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Thursday, July 7, 2016

The History Major: A Novel

I have read some of Michael Phillip Cash's stuff before, and he is overall a genuinely funny writer. En route to Book Expo America in Chicago this year, I needed a short book for the flight there since I knew I was going to be getting a ton of books at the Expo and whatever I was reading I wanted to finish it in one sitting so that I would have less to carry home. At just over 100 pages, this novella was exactly what I needed. This is The History Major.

Amanda wakes up one morning after a night of partying ended with a huge fight with her boyfriend. Only she has a new roommate with much different habits than her own, and she has a different schedule than she has been on so far in the first semester of school. She is scheduled to take history with Professor Totle -- which, ugh. She hates history. Who are these people in her class? Why does that bad boy sitting next to her look familiar? Why is she taking this class that she despises? Where is her boyfriend?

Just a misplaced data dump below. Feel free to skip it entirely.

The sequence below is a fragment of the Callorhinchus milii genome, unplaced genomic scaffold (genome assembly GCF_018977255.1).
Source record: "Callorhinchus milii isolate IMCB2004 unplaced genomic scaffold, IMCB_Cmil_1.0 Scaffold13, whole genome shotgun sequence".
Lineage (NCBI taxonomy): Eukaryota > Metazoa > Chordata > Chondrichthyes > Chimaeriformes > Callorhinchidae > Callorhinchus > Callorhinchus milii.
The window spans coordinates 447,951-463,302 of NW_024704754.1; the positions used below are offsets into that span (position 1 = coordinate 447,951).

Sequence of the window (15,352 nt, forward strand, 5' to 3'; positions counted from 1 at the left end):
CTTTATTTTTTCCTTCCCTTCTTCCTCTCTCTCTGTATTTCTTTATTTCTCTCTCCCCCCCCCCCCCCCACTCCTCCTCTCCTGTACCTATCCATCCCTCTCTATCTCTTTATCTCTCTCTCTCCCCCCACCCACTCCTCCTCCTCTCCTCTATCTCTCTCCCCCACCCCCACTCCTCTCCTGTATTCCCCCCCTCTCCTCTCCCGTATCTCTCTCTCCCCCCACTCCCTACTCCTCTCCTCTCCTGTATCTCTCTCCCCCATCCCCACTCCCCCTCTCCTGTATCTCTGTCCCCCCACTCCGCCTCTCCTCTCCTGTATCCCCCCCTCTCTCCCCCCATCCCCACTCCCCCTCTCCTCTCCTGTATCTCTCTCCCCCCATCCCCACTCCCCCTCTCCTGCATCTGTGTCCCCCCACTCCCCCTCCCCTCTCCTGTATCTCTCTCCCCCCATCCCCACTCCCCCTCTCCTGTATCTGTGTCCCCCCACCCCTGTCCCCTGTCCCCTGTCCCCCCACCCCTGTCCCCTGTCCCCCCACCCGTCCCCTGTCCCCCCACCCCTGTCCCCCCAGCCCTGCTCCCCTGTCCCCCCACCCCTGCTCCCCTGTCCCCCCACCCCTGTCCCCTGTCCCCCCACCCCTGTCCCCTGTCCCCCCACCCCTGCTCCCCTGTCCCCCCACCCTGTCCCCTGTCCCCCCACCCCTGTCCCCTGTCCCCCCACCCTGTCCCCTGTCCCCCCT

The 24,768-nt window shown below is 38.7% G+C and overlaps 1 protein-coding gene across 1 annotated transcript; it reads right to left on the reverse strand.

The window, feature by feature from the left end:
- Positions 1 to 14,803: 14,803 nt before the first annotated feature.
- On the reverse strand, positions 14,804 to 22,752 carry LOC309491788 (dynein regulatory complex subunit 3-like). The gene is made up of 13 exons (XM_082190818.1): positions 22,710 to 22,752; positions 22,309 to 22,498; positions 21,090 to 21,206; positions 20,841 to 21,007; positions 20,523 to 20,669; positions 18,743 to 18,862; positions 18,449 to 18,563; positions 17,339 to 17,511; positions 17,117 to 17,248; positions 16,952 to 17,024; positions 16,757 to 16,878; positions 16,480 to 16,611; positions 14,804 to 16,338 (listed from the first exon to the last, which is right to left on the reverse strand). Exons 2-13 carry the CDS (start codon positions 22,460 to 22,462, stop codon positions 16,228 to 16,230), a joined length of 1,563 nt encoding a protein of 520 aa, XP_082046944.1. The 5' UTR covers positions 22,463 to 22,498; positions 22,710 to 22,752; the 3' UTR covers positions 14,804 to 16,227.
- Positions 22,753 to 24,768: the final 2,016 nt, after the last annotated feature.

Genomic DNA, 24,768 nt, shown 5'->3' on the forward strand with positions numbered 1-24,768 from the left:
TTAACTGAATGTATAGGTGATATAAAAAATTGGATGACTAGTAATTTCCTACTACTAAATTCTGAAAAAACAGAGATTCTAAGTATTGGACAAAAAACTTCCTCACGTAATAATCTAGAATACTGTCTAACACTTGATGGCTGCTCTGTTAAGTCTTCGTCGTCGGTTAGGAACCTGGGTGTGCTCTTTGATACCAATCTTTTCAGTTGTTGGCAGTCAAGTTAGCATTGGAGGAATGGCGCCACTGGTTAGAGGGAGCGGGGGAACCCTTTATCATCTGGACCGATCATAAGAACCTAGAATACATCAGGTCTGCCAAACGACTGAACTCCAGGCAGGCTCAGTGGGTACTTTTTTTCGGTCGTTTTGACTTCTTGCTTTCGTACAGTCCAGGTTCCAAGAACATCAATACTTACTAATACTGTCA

One thing that I appreciate about Cash's work is that he weaves a strong, intense tale, and he often manages to keep the truth under wraps until close to the end of his stories. This one I had suspicions but didn't quite guess until the big reveal, and I found that to be very enjoyable even if I didn't love the premise itself. That's about all I can say without giving away spoilers, so you will just have to trust me on this one.

I would have liked to hear more of the main characters in the book. I never really felt that I got to know Amanda and her cohort well. The character arcs were skimpy at best, and so honestly, I just didn't care about the outcome. I felt I could put this book down and be ok with that, and it made me sad in a big way. I think that Amanda especially, but also her boyfriend Patrick and best friends Danielle and Kaitlyn would have made excellent characters if given a chance to be fully fleshed out. Instead they felt like props and therefore two dimensional.

I'm order for that to happen there would need to be less history. I love Joan of Arc, and I find the. Borgias, especially Lucrezia, to be fascinating. However, the amount of time spent relating these stories instead of those of the book's protagonist and supporting cast was to the story's detriment. I was incredibly interested when Amanda's backstory with her mother came out, and I wanted more of that relationship instead of just surface-level details.

If you want to pick up one of Cash's books, I would recommend Stillwell.

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